Today was a day for tidying up the allotment and the garden. Though with the relatively mild weather continuing, some plants are still going!

For instance, one of the jobs today was to cut down the fruited stems of the autumn fruiting raspberries. But, several have still got raspberries on them, which is quite surprising for this time of year. So, some of the old stems got cut and some new growth got pruned back to waist height, and I set about clearing the nettles and brambles instead. There are a few blackberries, but the birds can have those....

Talking of birds, the nice surprise today were several long-tailed tits looking for insects in amongst the minarette apples and the summer raspberries. They really aren't that bothered about humans being about and so it was lovely to get some close views of them as they searched for food.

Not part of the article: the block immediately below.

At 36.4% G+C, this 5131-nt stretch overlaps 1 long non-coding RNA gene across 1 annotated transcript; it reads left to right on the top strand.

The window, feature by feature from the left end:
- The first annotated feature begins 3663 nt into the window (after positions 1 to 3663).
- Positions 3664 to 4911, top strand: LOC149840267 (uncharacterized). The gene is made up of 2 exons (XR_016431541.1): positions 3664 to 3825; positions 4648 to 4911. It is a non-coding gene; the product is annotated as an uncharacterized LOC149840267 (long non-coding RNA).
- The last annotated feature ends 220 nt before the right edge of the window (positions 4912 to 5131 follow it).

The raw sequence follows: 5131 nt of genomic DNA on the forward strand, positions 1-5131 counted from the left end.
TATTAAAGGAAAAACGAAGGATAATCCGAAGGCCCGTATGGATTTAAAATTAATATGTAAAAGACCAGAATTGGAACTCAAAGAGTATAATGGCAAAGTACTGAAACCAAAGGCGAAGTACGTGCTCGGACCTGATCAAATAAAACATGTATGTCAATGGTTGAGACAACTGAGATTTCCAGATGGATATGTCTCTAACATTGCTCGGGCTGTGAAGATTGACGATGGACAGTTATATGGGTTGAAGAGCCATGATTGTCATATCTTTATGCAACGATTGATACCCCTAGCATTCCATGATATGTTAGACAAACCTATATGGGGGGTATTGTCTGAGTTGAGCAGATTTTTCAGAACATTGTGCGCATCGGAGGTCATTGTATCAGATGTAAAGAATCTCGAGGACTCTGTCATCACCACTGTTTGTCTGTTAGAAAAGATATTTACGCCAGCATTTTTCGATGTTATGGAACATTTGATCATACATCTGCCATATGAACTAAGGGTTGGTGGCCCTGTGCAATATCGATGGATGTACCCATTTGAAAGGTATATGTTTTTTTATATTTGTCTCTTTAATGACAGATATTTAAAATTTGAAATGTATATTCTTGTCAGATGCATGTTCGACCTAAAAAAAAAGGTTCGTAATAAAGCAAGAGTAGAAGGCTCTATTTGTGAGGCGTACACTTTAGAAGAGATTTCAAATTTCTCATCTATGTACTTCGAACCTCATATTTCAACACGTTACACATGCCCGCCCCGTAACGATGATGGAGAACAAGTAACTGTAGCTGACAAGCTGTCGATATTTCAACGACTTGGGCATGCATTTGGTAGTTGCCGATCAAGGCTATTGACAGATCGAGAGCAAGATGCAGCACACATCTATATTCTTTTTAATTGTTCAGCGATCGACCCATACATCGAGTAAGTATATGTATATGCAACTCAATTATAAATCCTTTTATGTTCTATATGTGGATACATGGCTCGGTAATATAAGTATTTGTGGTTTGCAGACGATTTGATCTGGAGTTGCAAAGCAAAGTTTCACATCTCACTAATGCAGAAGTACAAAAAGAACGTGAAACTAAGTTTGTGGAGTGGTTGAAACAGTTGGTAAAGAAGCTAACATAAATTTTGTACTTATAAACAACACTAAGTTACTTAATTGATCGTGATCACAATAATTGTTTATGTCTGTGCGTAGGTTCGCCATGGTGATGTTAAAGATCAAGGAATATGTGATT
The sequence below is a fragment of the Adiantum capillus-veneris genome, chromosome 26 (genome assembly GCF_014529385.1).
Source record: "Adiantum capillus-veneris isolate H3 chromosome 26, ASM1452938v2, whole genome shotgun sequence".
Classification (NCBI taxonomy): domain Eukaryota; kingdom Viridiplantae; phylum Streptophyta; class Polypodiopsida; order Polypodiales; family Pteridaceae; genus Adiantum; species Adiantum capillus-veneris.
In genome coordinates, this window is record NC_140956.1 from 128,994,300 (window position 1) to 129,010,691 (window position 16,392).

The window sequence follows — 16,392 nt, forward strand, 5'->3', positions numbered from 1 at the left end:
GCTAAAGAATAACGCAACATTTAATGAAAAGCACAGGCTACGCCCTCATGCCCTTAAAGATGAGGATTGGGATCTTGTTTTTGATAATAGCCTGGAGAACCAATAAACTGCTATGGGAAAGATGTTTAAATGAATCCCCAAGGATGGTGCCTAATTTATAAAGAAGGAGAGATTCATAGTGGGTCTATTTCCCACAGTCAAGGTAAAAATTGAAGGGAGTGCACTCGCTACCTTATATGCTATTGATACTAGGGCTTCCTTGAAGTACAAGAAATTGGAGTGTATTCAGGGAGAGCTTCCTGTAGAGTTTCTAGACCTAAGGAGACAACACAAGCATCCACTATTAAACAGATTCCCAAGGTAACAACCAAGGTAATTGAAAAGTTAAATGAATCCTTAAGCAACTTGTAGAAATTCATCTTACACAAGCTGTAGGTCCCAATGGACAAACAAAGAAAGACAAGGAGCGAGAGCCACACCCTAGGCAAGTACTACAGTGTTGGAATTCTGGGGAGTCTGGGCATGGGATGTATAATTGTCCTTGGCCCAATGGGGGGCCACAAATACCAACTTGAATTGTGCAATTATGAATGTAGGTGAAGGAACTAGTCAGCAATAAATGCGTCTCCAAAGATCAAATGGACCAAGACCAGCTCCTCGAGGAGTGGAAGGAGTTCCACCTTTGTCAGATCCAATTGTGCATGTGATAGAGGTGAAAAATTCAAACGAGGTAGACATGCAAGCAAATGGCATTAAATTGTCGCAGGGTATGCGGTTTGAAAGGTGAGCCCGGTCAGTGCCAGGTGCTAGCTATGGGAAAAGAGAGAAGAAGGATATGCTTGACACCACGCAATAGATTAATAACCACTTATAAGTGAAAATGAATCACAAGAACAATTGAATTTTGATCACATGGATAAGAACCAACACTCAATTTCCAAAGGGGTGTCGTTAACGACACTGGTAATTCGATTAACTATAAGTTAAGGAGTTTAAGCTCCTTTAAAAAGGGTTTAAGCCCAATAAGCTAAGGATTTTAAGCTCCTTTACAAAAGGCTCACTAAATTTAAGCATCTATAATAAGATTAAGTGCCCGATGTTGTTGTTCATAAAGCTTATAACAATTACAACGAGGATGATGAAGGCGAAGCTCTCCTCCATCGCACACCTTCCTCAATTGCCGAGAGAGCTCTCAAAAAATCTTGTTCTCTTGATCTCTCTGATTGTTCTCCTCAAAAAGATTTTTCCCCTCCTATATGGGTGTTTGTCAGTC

So, I then weeded the strawberry bed, and the asparagus bed, and chopped the old asparagus ferns down to the ground, putting in some sticks to mark where the plants are. I may be able to harvest one or two sticks of asparagus next year, but the main crop will be the year after.

Back in the garden after lunch, the main task was to stop the ivy taking over the planet! This ivy was taken as a cutting from the ivy growing on the garden wall of our old house back when we moved in 1999, and has gradually been spreading down the fence ever since. But it has ideas of world domination, or at very least the pavement outside the garden and inside the holly bush (ouch!), so a trim was in order. I also took the opportunity to trim back the buddleia as well but the fuschia is still full of pink and purple flowers!